One of the most significant age-related conditions that poses a challenge to health and welfare services is dementia, which is characterized by a decline in memory, cognition and daily functioning. Dementia has a devastating effect on those who suffer from it and on the family who care for them.
This is the first comprehensive study in Israel to examine the extent of dementia among elderly living in the community, the extent to which these people are known to the system of services, and the extent of their and their families’ unmet needs. The study was conducted in multiple stages, and included general screening of the elderly in the community, an in-depth clinical examination of cases of suspected dementia, and an in-depth interview to understand service needs. Special attention was given to identifying elderly in early stages of the disease. The study’s target population included elderly people age 65 and over living in the community in Jerusalem and Kiryat Gat (exclusive of the Arab population). We conducted a representative sample that included 2,425 elderly people. Data collection ended in December 2002. Selected findings:
The prevalence of dementia among people age 65 and over is estimated to be 16.7% (some 98,000 individuals). Nearly half of the elderly living in the community who suffer from dementia are in the initial stages of the condition. The prevalence of dementia increases significantly with age.
Only 20% of the family caregivers reported having been told by a physician that their elderly relative had dementia or Alzheimer’s Disease. Thus a considerable proportion of the elderly diagnosed by this study as having dementia were not previously diagnosed.
95% of the elderly with dementia had at least one other chronic condition, reflecting the complexity of caring for patients with dementia. However, 11% of those with severe dementia had not met with a family physician during the past year.
56% of elderly with dementia and 79% of those with severe dementia were receiving home care services under the Community Long-Term Care Insurance (CLTCI) Law. Eighteen percent of all elderly with dementia had a 24-hour personal-care aide.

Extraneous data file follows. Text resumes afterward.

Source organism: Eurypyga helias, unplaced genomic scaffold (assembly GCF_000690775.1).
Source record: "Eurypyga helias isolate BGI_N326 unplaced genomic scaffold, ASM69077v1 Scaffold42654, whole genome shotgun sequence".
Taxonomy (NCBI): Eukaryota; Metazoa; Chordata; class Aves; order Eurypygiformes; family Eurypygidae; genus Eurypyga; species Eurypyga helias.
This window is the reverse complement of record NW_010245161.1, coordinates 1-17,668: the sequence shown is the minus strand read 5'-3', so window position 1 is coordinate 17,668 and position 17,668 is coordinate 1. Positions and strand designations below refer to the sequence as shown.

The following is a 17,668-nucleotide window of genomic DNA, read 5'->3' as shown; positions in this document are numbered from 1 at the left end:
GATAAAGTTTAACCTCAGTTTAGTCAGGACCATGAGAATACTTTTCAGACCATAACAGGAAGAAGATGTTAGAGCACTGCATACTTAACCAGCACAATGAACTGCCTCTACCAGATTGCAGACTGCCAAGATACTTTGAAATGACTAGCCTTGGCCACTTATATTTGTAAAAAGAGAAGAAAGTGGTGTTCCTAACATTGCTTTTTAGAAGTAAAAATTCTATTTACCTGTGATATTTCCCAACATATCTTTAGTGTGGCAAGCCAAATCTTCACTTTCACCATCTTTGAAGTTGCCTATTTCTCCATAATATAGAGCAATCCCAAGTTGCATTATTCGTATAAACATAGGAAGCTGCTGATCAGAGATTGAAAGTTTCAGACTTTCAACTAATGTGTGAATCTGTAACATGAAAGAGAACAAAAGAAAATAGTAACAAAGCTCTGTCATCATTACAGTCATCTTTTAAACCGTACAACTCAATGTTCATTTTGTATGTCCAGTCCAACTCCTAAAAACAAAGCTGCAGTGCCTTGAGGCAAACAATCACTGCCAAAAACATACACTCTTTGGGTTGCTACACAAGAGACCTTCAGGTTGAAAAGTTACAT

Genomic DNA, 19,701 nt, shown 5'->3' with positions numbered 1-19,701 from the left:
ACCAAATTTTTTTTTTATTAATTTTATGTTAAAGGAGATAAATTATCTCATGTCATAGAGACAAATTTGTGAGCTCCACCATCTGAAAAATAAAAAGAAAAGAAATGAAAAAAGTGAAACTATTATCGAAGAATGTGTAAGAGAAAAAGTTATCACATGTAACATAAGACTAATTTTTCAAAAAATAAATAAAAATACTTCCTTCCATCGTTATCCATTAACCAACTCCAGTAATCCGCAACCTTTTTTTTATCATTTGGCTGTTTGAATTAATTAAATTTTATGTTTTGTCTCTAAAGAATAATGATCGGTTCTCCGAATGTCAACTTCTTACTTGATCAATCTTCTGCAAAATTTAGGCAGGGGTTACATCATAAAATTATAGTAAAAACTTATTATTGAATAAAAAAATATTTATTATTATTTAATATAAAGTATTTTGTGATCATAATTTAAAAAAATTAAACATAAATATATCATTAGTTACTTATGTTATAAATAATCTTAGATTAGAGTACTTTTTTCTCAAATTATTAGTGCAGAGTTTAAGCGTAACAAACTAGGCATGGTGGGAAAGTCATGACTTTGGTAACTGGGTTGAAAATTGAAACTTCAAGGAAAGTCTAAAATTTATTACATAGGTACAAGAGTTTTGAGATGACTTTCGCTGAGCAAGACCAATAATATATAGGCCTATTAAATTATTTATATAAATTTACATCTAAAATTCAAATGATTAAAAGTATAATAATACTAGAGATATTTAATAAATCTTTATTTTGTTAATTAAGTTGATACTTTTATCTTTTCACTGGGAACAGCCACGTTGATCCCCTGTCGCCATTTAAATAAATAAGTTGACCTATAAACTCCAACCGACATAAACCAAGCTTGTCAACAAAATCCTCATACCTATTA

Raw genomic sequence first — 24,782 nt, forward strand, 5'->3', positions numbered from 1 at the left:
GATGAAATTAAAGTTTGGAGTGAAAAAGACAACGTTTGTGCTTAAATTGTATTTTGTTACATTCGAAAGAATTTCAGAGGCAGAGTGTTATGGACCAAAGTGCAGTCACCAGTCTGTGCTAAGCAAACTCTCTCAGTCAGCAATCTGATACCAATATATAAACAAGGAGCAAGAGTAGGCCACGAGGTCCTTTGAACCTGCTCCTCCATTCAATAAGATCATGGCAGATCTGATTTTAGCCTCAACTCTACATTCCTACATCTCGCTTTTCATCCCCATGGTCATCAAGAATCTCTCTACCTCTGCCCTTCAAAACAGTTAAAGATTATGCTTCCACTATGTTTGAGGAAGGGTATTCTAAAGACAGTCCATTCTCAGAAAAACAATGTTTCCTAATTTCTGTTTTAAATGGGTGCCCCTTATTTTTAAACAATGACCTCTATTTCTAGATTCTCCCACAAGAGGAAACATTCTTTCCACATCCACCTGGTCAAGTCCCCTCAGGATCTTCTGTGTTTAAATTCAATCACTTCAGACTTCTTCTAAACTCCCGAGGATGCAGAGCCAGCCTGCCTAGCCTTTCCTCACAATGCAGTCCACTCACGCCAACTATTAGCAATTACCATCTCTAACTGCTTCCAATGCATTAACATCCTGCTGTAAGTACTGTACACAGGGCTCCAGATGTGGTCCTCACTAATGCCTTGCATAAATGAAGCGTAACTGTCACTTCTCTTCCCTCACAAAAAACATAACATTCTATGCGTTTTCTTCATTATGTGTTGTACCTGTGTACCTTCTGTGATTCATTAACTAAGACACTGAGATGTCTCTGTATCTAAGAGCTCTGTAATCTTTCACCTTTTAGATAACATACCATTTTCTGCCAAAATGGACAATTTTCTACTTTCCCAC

26% of the elderly with dementia had visited a day care center or social club. Further, 40% did not visit a social framework though their families expressed an interest in their doing so.
97% of the caregivers were members of the elderly person’s family, mainly his or her spouse (27%), or son or daughter (62%). 43% of the caregivers were living with the person suffering from dementia.
38% of the primary informal caregivers reported that the burden they bore was very heavy or heavy. The percentage was greater among those who cared for an elderly person with severe dementia (52%).
Caregivers reported unmet needs for a range of services, notably for information and counseling, respite care services, volunteer visits to the elderly, and more personal-care aide hours.
The findings of this study have significant implications for the development of policies and services to better meet the needs of both elderly suffering from dementia and their families. These include a need to considerably increase public awareness of the early signs of dementia and of the diagnostic and treatment options available; a need to ensure regular medical follow-up; a need to examine models of respite care; a need for education and training programs for families like those developed in other countries; and a need to increase psychosocial interventions such as support groups.
These findings provide an important base of information for setting policies regarding elderly with dementia. They are being used to develop an experimental intervention to be implemented jointly by Clalit Health Services, ESHEL, and other organizations. The study was funded by the Levy Foundation (England), ESHEL, the National Insurance Institute, the National Institute for Health Policy and Health Services Research, the Myers-JDC-Brookdale Institute, and an anonymous benefactor.
Citations in the professional and academic literature
Rosen, B., Waitzberg, R., & Merkur, S. (2015). Israel: Health system review.
Feldman, H., Clarfield, A. M., Brodsky, J., King, Y., & Dwolatzky, T. (2006). An estimate of the prevalence of dementia among residents of long-term care geriatric institutions in the Jerusalem area. International psychogeriatrics, 18(4), 643-652.
Asiskovitch, S. (2013). The Long-Term Care Insurance Program in Israel: solidarity with the elderly in a changing society. Israel Journal of Health Policy Research, 2(1), 3.
Wertman, E., Brodsky, J., King, Y., Bentur, N., & Chekhmir, S. (2007). An estimate of the prevalence of dementia among community-dwelling elderly in Israel. Dementia and geriatric cognitive disorders, 24(4), 294-299.
Garfinkel, D., Radomislsky, Z., Jamal, S., & Ben-Israel, J. (2008). High efficacy for hip protectors in the prevention of hip fractures among elderly people with dementia. Journal of the American Medical Directors Association, 9(5), 313-318.
Sternberg, S., Bentur, N., & Shuldiner, J. (2014). Quality of care of older people living with advanced dementia in the community in Israel. Journal of the American Geriatrics Society, 62(2), 269-275.
Rosen, B., Waitzberg, R., & Merkur, S. (2015). Health systems in transition. Health, 17(6).
Bentur, N., & Sternberg, S. A. (2019). Dementia care in Israel: top down and bottom up processes. Israel journal of health policy research, 8(1), 22.